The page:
Monday, June 05, 2006

Ride the Border

Yes, it's been a while since you and I talked. I wouldn't blame you for feeling snubbed and ignored. But I promise I wasn't snubbing or ignoring you. No, I was preparing to Ride the Border, busy riding The Border, and then painfully recovering from the Border Ride.

My best girl and I woke up last Saturday, climbed on our bikes, and rode 35 miles north to a mountain summit over 3,000 feet higher in altitude than our starting point, and then rode another 30 miles into the teeth of a 20-mph wind to the city of a neighboring state. 65 miles in one day.

The first 35 miles were all uphill. Even the stretches we thought were flat, after driving the route hundreds of times in a car, were proven to be uphill via bicycle. There were painful stretches where we could only go two or three miles at a time before stopping for rest and rehydration. We brought over two gallons of Gatorade and finished them as we pulled into town. Altogether on Saturday we rode for five hours at a pace of just over 12 mph and we rested for another three hours. Total trip time = 8 long painful hours.

We soaked in the hotel pool and hot tub, ate Mongolian Beef at our favorite Chinese restaurant in town, and watched The Revenge of the Sith on HBO -- in that order -- and then went to sleep. Nice bed. Thankfully.

The next morning, we ate a hearty [and free] Continental Breakfast which included [for each of us] two packets of instant raisin oatmeal, two hard-boiled eggs, English muffins with jam, Cheerios with milk, multiple glasses of orange juice, and bagels -- again with jam. My best girl drank coffee. I despise the bitter venom, so drank more orange juice.

Then back home we headed.

I hate wind. Did I ever tell you that before? Funny I overlooked mentioning that. Hills I can abide because you go up, you get to go down. There's always the payoff for the hard work of climbing. But not so with wind. If the wind is coming from anywhere within your peripheral vision -- a full 200-degree arc for those of you with mathematics skills -- then wind works against you. Even if it's coming from your side, and even slightly behind you, it adds drag to your forward progress. Hard to believe, I know, but that's what the aerodynamics experts have to say. And even when you ride with the wind in your face for a while and then turn around, I swear -- I have experienced it too many times to claim otherwise -- that as often as not, the wind will shift so it's working against you on the return ride as well. Wind sucks AND it blows.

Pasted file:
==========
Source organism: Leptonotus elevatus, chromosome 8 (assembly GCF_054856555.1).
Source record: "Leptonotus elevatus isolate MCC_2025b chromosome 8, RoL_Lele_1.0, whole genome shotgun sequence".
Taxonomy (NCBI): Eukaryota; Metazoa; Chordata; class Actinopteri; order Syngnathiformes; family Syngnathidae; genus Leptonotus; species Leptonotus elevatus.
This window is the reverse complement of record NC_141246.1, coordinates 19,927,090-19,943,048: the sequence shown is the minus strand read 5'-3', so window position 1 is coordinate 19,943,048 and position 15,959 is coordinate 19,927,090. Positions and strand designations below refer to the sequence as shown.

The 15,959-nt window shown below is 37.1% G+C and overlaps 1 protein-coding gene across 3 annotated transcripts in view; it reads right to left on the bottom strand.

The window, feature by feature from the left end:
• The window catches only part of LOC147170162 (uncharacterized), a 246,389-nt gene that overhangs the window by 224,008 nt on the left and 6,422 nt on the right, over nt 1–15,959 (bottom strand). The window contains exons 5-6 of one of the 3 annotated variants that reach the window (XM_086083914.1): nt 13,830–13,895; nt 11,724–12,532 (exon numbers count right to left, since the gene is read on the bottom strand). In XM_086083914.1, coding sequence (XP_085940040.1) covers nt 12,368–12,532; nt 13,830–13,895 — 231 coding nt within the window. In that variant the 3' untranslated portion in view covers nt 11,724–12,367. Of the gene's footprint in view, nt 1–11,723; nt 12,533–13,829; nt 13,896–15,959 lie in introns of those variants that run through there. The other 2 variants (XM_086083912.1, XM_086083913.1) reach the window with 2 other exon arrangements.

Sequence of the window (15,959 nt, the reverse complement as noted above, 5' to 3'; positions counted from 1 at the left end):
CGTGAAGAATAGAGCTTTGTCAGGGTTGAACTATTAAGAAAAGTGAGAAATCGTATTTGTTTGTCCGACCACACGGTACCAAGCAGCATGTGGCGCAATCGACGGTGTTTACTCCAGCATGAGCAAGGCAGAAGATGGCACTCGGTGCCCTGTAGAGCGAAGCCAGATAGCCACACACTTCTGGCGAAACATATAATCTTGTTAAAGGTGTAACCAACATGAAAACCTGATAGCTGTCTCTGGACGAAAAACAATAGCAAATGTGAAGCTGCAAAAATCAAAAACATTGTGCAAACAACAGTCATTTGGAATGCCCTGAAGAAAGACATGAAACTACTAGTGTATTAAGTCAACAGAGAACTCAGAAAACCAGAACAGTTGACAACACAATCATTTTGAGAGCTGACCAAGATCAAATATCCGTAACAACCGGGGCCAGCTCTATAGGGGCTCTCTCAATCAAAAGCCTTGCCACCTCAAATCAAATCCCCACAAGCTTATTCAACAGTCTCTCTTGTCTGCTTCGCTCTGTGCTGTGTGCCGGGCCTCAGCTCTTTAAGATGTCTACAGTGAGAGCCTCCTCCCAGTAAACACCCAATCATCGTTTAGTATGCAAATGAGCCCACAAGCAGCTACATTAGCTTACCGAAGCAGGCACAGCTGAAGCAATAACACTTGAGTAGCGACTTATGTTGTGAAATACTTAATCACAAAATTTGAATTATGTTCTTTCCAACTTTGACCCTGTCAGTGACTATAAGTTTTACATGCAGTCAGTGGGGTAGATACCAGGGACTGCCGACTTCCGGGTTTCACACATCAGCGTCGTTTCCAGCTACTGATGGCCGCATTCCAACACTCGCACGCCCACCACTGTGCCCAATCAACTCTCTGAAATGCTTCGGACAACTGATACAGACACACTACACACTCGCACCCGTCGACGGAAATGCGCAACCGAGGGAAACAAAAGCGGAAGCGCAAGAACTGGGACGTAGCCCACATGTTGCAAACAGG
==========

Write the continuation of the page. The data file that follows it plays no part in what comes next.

Anyway, the first 20 miles back home were both uphill and into a 20-mph wind. But after two hours of hard climbing and leg churning, the wind died down and the grades pointed steadily down as well. Wheeeeee!!!! One stretch of coasting even went on and on for about eight miles!

While our trip on Saturday took us eight grueling hours, our return trip on Sunday only took us six hours -- a bit over four hours of riding at about 15-mph, one-and-a-quarter hours of rest breaks, plus we stopped for a wonderful half-hour lunch at the only rural/rustic restaurant along the whole route and chowed down on bratworst, saurkraut, onions, relish, black olives, chips, and Mountain Dew. Yum!

From now on, we only ride downhill. And we stop at all rural/rustic restaurants for lunch.

Ride the Rockies is less than two weeks away now, and I can say with total confidence that we are as ready as two 40-something rookies can be. We have read the scouting reports of the route from the tour organizers. Sounds like days two and four will be the ones to which we need to bring our best stuff. The rest stops will be about 15 miles apart, the Gatorade will be free, and the panoramic vistas will be plenty.

Plus, I get to ride my new sweet ride -- the Fuji Touring bicycle pictured above with oversized 64-cm frame because Howard is a very large, yet sweet-tempered, man. At the risk of being repetitive: Very Sweet! I ordered the bike last week. It's scheduled to be delivered to me one week from today, which will give me less than a week to get attuned to its quirks and foibles. I can only imagine how easy the biking life will be when I drop 12 pounds of metal and friction from my 40-pound squeeker to a 28-pound bronze bomber. Am I wrong to expect that all rides will feel like they're downhill... even when they're not?


Anonymous Anonymous said...

Howard, I'm impressed. Really. I've driven that stretch of road many a time, and I can't conceive of doing it on a bike. Power to you and your best girl....and we'll be expecting regular blogs from the Ride the Rockies experience!

8:23 AM, June 07, 2006  
Blogger HRlaughed said...

Thanks, but... how did you know which road I was talking about? Uh.... don't answer that.

4:55 PM, June 07, 2006  

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